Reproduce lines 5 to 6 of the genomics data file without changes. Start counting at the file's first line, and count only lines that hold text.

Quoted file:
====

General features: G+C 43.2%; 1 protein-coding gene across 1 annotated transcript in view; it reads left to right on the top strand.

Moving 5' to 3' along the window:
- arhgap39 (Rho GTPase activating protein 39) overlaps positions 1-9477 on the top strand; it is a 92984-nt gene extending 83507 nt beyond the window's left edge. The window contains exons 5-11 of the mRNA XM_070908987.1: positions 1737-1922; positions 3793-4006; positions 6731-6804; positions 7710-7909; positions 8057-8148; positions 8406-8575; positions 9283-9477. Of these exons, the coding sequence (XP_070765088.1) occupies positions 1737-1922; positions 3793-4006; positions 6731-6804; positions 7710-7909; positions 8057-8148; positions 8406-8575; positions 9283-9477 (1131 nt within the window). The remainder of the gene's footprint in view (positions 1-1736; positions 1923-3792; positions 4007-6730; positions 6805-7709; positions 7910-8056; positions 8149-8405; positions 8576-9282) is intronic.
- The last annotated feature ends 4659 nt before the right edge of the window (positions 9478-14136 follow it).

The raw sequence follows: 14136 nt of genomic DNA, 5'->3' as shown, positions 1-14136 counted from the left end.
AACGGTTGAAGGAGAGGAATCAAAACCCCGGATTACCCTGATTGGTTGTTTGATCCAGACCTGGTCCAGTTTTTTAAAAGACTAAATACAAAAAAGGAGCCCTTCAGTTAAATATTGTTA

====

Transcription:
The raw sequence follows: 14136 nt of genomic DNA, 5'->3' as shown, positions 1-14136 counted from the left end.
AACGGTTGAAGGAGAGGAATCAAAACCCCGGATTACCCTGATTGGTTGTTTGATCCAGACCTGGTCCAGTTTTTTAAAAGACTAAATACAAAAAAGGAGCCCTTCAGTTAAATATTGTTA